A scabrous black comedy, with the morality of an early Almodovar movie but without its pop-color look, “Oxygen” marks a return to the limelight by writing-helming duo Thanasis Papathanasiou and Mihalis Reppas, who helped the popular revival of mainstream Greek cinema with their debut movie, “Safe Sex,” four years ago. A moderate success locally, boosted by a cast full of TV names, film deserves exposure in fest sidebars and cable outlets.
Action is set in a provincial town where an average, middle-class family is coming apart at the seams. Magda (Nena Mendi), the harried materfamilias, has an argumentative, facially scarred daughter, Yota (Jeannie Papadopoulou), who lives upstairs, and a son she dotes over, Hristos (Yannis Tsimitselis). Aside from having a g.f. his own age, 20-year-old Hristos is also sleeping with both middle-aged chemistry teacher Vicky (Maria Kavoyanni) and her husband, Yorgos (Akylas Karazisis).
The greedy Yota and her husband, Stelios (Alexis Georgoulis), want Maria to sell some land she owns; but because it has sentimental value to her and her husband (Alexandros Antonopoulos) — the latter a wheelchair vegetable since an auto accident — Maria refuses, not wanting the plot to be used for a burger franchise. The man in charge of the redevelopment happens to be Yorgos, so Stelios, who knows about his gay friendship with Hristos, tries to pressure Yorgos into changing the plans.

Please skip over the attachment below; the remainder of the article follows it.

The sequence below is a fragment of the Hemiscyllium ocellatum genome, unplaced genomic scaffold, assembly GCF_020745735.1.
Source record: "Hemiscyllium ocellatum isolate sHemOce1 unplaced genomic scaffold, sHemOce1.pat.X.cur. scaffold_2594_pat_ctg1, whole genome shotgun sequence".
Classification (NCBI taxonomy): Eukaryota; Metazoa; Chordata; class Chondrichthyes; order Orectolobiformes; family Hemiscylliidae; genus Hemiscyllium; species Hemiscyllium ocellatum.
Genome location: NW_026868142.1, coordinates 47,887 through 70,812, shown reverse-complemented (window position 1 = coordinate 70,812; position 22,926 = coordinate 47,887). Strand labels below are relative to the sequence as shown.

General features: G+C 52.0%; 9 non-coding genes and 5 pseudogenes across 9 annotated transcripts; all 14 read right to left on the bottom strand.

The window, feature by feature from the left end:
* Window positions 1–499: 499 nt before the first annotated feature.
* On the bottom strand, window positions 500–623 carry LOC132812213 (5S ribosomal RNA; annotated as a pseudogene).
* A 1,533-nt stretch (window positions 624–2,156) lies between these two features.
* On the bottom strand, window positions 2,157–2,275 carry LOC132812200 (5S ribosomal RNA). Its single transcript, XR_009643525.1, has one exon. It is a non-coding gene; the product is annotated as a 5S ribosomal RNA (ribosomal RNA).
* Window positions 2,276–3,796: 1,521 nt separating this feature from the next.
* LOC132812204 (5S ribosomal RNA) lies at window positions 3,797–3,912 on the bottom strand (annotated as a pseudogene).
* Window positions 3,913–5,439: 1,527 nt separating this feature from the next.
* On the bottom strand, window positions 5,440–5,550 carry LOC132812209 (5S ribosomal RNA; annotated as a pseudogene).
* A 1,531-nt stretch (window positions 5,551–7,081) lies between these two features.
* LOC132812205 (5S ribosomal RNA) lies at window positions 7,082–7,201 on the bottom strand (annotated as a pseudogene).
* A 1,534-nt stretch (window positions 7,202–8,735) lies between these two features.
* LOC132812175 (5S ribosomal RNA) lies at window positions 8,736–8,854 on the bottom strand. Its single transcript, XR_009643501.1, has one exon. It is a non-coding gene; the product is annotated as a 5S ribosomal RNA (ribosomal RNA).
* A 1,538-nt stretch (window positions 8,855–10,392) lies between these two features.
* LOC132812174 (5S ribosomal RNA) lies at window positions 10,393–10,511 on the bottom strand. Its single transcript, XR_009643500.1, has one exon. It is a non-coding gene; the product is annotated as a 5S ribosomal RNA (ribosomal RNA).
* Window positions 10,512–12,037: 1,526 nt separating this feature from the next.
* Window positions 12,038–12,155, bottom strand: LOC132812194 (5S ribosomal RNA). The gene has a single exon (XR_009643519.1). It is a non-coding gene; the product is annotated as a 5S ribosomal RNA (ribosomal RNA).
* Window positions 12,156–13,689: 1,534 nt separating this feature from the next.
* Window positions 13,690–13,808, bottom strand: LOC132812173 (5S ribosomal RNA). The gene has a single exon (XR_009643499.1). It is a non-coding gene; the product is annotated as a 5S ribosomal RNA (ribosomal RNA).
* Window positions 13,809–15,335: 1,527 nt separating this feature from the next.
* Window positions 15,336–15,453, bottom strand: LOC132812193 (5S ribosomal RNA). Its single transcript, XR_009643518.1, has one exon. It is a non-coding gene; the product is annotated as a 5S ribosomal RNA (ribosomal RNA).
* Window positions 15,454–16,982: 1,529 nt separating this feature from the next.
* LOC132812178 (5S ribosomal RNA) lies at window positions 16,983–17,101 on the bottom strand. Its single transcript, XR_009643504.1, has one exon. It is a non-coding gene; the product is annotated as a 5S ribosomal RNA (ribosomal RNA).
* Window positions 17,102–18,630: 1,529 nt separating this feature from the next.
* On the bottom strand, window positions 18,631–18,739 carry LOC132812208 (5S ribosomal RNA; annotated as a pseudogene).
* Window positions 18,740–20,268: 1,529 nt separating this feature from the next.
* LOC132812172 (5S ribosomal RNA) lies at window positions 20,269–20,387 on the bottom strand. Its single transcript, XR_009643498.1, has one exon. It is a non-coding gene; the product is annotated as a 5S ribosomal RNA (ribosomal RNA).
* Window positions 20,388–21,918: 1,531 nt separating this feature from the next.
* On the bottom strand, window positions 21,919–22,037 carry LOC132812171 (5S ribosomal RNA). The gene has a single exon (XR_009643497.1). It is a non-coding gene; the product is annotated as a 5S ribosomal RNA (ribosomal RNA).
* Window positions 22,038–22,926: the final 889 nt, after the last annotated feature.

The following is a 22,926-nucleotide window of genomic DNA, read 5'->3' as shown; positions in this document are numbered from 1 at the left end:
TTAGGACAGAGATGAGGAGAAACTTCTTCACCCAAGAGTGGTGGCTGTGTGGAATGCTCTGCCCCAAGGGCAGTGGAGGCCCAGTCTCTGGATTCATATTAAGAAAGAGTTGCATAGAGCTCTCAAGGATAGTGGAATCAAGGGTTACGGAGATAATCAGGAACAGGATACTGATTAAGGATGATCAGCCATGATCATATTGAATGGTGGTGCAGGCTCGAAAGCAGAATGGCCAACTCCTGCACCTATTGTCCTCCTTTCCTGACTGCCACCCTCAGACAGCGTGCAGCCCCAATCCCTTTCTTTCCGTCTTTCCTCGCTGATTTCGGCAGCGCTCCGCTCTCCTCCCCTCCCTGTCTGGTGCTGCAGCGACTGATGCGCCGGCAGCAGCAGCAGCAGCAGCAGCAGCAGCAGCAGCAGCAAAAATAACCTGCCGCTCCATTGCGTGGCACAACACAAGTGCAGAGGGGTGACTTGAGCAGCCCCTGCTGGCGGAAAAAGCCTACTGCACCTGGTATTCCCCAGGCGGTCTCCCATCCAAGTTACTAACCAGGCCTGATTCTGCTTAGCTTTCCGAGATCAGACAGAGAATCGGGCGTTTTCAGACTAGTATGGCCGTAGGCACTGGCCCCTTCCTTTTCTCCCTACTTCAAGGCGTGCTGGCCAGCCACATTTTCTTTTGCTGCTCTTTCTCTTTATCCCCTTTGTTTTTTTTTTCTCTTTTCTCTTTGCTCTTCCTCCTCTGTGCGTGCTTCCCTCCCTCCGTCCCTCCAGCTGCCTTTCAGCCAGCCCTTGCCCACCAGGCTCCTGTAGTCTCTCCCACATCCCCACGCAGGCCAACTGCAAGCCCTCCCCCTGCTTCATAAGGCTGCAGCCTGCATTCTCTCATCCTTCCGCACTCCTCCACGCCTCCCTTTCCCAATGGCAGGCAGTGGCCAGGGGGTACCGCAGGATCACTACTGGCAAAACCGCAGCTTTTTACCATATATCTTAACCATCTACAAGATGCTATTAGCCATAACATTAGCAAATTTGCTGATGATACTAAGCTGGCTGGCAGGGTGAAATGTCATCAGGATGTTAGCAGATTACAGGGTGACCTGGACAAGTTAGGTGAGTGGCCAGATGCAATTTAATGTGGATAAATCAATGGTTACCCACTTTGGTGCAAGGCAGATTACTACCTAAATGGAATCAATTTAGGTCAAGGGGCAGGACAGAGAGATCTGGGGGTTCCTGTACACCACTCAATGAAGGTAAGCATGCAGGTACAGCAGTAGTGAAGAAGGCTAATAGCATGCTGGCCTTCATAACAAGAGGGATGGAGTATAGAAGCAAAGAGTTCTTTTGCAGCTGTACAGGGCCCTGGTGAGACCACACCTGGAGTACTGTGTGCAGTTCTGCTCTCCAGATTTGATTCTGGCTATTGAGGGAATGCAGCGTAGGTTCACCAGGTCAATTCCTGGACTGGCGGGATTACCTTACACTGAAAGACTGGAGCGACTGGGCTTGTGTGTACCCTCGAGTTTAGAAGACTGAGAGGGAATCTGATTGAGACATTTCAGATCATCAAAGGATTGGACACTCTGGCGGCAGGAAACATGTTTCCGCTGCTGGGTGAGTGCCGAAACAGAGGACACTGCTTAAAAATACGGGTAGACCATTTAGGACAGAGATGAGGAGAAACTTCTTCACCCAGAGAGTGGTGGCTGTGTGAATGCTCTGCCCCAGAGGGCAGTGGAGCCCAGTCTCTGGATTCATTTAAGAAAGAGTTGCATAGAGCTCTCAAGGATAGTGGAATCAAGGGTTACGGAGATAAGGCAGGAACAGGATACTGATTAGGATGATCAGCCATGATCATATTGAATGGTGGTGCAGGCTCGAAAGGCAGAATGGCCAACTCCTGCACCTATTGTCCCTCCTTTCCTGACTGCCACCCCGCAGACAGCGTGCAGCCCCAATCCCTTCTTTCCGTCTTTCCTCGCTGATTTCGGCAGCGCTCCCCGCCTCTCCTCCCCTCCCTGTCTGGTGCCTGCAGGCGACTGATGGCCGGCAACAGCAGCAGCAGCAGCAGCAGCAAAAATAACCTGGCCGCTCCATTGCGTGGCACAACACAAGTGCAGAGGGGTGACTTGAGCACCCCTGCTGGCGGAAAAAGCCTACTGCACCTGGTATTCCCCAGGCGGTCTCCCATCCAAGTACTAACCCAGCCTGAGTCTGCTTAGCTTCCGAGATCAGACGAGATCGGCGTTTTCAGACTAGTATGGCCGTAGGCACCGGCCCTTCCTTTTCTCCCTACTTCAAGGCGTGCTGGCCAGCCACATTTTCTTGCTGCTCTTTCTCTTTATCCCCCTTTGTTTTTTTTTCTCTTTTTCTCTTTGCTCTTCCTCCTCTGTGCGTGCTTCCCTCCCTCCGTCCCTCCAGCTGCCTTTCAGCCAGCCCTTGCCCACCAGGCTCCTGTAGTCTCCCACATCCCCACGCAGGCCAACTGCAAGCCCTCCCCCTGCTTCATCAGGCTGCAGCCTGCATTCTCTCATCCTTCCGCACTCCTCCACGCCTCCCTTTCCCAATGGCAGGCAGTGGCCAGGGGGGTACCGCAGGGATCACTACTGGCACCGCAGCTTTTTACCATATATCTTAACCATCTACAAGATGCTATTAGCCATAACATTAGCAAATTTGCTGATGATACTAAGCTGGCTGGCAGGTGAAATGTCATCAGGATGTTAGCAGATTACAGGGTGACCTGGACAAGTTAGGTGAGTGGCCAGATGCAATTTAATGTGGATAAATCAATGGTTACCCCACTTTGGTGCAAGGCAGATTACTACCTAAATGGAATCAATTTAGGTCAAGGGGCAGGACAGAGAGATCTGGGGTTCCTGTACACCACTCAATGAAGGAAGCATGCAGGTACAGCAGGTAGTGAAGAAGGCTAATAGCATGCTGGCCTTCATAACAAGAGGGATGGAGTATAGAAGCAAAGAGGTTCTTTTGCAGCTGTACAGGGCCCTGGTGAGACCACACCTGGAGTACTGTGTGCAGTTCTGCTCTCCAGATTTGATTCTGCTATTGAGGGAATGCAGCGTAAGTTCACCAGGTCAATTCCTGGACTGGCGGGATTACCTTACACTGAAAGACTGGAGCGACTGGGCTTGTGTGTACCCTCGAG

The relationships are thrown for a further loop when Magda and Stelios start canoodling one day, Yorgos starts getting nervous about being exposed as a fairy (“This isn’t Athens,” he tells Hristos), and other tongues start giving away secrets.
Shot on DV, with a highly mobile camera and (in its 35mm transfer) very cold colors, film plays like a heightened, grungier version of a small-screen soap, often deliberately overscored by composer Nikos Kypourgos like some grand Greek tragedy. (Both helmers began in TV.) Though it overstays its welcome — and almost runs out of coupling permutations, pic remains a largely entertaining ride, anchored by vet Mendi’s dignified playing as the mother and an increasingly chilling perf by Tsimitselis, as the manipulative, bisexual son.
Title stems from the sense of claustrophobia — the lack of oxygen — in all the smalltown relationships, though pic makes no attempt at sketching the geography of the place or even making it easy for the viewer in the early going to sort out who’s who. Dialogue is exceptionally fruity, to which local audience at packed screening caught responded with a mixture of gasps and giggles.